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Global recession closing in as war extends past autumn

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The extended war in Ukraine has cut growth forecasts further, and the world economy is dangerously close to slipping into recession, the policy group of the developed world—the Organisation for Economic Co-operation and Development (OECD)—has warned.

In retaliation to the West’s economic sanctions, Russia has cut back on gas supplies more than was expected. With the over-dependency of heavy industry and home heating on Russian gas and the costs spiralling as supplies vanish, Germany, Italy, and the UK may enter a long recession.

OECD has cut the global growth forecast to 2.2% in 2023 from the earlier 2.8% in June. The global economy needs to grow by at least 4% to keep up with the rising population. With the Ukraine war being fought in its backyard, the eurozone will be the worst hit by the global slowdown. The 19-nation bloc’s growth is expected to slip to just 0.3% in 2023, from 3.1% this year.

The more robust economies are also taking it on the chin. Germany’s economy will shrink by 0.7% next year, down from a June estimate of 1.7% growth. China will drop to 3.2% this year, the lowest since 1970, and the US will slow from 1.5% growth this year to only 0.5% for 2023.

Central banks of most developed countries have warned of a spate of interest hikes to cool demand and drag back inflation. Though there are few options to tackle the crisis, the World Bank has warned that competitive rate hikes would push the global economy faster into recession.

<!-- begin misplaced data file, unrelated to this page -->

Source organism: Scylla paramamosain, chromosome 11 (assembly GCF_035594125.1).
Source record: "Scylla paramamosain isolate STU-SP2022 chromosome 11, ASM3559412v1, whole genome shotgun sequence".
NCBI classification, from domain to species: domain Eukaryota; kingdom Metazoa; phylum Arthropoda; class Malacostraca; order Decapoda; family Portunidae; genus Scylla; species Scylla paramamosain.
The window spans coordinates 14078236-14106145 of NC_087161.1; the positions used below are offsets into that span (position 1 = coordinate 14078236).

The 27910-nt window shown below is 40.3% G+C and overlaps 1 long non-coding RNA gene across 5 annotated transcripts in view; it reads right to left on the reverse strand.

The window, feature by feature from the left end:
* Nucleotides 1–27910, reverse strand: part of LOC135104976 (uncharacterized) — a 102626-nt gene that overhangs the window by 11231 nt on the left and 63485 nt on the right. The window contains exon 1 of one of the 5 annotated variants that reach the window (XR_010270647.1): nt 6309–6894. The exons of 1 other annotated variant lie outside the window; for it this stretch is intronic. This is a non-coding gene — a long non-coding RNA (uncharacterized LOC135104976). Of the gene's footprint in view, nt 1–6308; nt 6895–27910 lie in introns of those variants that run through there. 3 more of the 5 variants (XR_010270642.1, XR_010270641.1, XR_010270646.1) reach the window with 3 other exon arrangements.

These are dangerous signals for the man on the street in India and elsewhere. Slower growth and continued inflation mean eroding family incomes. The global slowdown will simultaneously lower demand for Indian goods and services and hit export earnings. The war, which has blunted India’s recovery too, will mean a significantly lower 1.3% GDP growth and 2.3% fall in income growth, World Bank officials warned in April.

The negative impact may be greater with the Ukraine invasion extending into autumn. On the other hand, India has the opportunity to ride out the crisis better than most. It is substantially ‘decoupled’ from global headwinds—we are not dependent on export-led growth, and international crude prices are moving southwards, close to $80 a barrel. India’s internal demand has always been strong, which will be key in the coming months. (AIR NEWS)

61 Days ago